As MD Fire Fatalities Rise, Families Urged to Replace Older Smoke Alarms and Increase Home Fire Protection

New State Law Requires Sealed-in Battery Smoke Alarms in Homes as of July 1


To address the increase in Maryland residential fire fatalities as compared to the same time last year, a new state law aimed at reducing home fire deaths will require long-life sealed-in battery smoke alarms effective July 1. The Maryland State Fire Marshal’s Office and other fire officials have joined leading fire safety product manufacturer, Kidde Fire Safety, in a public service campaign urging families to take action. Kidde is a part of UTC Climate, Controls, & Security, a unit of United Technologies Corp. (NYSE: UTX).

The new law requires homeowners to replace any battery-operated smoke alarm more than 10 years old with a unit powered by a 10-year sealed-in battery. These alarms provide continuous protection for a decade, and national fire experts, such as the National Fire Protection Association (NFPA) and National Association of State Fire Marshals (NASFM) recommend their use. Two-thirds of all home fire deaths occur in homes with either no smoke alarm or no working alarm, mainly due to missing or disconnected batteries. To date, 39 Maryland residents have died in home fires, 35% of which did not have working smoke alarms.

“More than 800,000 Maryland homes use battery-operated smoke alarms, and we can’t emphasize enough the importance of upgrading those smoke alarms to help ensure families have working alarms in case of a home fire,” said Bruce Bouch, Maryland Deputy State Fire Marshal. “By sealing the battery inside the alarm, the unit becomes tamper resistant and removes the burden from consumers to remember to change batteries, which will save lives.”

The law also requires homeowners to ensure they have a smoke alarm installed on each floor and in each sleeping area, per NFPA recommendations. A national survey on behalf of Kidde found less than a quarter of homeowners follow this guideline, and three out of four don’t know where to place alarms in their homes.

“You have only minutes from the sound of the first smoke alarm to escape a fire,” said Chief Ron Siarnicki, executive director, National Fallen Firefighters Foundation and officer of the Maryland State Firemen’s Association, which supported this law. “The sooner you hear an alarm, the sooner you can respond and the better chance a family has to escape. Not only does this help your family, but it decreases the chance a firefighter would be injured or killed trying to save a life.”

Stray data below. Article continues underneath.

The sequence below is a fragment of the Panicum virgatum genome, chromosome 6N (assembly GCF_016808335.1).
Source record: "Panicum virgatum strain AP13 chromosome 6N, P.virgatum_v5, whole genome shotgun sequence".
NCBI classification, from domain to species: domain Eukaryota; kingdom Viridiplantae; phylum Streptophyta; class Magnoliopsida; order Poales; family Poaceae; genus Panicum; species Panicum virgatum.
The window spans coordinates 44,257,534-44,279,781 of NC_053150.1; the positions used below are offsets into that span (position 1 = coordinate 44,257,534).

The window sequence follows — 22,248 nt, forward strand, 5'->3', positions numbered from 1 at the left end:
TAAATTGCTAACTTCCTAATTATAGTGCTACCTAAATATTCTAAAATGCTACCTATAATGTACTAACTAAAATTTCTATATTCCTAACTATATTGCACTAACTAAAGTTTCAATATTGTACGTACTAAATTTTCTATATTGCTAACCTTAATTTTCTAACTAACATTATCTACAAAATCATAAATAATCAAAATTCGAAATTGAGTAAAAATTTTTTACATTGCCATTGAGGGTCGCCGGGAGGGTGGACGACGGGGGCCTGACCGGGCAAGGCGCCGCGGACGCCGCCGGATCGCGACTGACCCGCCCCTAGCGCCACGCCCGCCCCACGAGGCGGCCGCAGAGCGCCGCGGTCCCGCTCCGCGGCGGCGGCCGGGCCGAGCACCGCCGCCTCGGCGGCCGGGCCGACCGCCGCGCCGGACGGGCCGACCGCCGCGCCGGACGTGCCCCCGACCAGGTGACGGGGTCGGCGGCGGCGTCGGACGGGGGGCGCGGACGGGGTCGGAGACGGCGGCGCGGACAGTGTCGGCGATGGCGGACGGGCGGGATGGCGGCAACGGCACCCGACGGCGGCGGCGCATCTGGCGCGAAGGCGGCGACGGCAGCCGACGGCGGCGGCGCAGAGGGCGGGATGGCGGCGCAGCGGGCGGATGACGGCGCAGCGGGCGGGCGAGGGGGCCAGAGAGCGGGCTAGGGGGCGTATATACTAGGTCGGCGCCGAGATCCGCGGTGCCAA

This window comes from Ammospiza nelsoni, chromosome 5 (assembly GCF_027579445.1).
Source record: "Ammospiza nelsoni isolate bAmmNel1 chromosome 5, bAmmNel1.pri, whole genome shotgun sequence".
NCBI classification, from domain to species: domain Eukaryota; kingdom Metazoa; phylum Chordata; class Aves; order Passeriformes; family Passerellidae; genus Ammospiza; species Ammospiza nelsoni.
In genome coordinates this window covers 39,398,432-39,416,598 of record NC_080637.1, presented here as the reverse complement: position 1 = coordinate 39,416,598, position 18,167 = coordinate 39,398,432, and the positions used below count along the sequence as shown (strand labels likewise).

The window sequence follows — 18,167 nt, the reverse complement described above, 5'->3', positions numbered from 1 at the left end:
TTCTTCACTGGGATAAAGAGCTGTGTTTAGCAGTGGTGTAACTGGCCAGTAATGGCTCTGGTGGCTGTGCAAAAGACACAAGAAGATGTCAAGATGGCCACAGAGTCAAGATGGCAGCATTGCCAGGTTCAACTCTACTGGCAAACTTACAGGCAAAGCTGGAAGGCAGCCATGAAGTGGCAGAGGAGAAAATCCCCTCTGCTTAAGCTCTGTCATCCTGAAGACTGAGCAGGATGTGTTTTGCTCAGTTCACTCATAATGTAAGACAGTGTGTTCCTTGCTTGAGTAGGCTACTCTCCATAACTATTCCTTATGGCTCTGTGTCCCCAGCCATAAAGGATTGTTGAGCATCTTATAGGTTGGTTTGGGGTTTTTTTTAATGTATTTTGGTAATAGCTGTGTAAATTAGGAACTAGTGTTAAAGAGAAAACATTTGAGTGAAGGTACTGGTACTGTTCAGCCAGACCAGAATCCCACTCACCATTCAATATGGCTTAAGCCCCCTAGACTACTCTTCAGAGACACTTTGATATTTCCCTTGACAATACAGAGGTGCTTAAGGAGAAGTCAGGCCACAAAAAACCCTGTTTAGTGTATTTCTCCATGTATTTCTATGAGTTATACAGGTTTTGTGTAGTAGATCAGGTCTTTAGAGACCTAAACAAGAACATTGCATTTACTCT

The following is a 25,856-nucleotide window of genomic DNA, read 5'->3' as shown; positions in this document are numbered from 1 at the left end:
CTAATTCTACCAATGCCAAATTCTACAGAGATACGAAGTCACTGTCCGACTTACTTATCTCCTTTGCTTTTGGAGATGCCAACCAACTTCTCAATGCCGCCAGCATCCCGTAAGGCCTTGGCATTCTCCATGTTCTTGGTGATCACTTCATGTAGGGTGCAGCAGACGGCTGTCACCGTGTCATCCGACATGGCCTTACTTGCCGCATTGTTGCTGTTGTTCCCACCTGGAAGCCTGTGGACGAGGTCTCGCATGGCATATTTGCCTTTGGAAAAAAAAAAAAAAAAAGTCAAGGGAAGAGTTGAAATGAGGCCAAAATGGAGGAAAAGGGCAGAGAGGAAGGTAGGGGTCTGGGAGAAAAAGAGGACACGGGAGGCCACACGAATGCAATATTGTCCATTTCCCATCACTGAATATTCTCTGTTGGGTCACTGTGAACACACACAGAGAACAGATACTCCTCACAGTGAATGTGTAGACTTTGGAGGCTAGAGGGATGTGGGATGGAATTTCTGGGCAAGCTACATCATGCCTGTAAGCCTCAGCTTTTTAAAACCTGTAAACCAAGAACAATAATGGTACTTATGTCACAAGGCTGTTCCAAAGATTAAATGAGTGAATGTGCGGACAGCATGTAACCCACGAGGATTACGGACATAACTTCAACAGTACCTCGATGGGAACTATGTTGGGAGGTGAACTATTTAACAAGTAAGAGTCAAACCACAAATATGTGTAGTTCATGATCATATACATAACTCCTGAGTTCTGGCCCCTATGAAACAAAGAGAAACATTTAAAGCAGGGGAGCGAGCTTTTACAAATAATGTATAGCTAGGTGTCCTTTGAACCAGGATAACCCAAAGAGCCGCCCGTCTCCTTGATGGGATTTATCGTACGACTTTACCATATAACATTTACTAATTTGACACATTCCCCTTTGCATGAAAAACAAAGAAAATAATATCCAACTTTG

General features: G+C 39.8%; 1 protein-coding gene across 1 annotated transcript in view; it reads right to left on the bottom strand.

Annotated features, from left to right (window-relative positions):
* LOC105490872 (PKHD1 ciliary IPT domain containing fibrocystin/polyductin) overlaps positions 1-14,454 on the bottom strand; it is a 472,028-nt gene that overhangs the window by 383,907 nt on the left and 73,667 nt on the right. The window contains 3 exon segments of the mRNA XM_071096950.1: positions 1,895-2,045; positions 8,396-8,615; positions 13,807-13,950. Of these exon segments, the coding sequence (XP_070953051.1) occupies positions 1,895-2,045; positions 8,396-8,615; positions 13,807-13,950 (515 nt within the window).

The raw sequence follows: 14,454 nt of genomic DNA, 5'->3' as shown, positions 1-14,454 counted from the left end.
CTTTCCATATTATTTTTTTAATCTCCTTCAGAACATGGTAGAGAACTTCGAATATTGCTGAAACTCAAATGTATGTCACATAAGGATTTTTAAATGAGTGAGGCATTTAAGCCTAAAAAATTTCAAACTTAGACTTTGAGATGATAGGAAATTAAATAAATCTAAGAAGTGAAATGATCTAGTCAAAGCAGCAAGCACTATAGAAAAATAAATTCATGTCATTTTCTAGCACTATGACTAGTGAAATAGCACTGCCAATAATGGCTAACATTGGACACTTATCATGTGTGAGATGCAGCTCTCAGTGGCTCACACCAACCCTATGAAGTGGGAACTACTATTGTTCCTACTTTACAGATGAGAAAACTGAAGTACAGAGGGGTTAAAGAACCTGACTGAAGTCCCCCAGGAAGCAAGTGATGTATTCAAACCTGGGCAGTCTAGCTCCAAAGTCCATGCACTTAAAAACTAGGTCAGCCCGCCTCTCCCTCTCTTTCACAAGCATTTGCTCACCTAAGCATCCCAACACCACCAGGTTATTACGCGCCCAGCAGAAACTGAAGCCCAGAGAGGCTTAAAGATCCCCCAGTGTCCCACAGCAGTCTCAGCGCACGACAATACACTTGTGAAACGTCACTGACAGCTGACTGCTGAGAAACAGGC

Maryland officials have teamed with Kidde on a public awareness campaign featuring local firefighters and fire service leaders. The public service announcements will run on TV and radio stations across the state and in the District of Columbia. The spots are also available on

“We know that fire safety isn’t at the top of everyone’s minds, yet someone dies in a home fire every three hours in America. We’re proud to help Maryland fire officials spread the word and remind families that a simple step like installing a smoke alarm could save lives,” said Chris Rovenstine, vice president, sales and marketing, Kidde.

Ten-year sealed-in battery smoke alarms, such as Kidde’s Worry-Free line, are available at home improvement retailers and cost between $25 and $50. With no need to replace batteries, consumers will save about $40 in battery costs over the life of one alarm. After 10 years, the alarms will sound a warning to indicate it is time for replacement. For more information, visit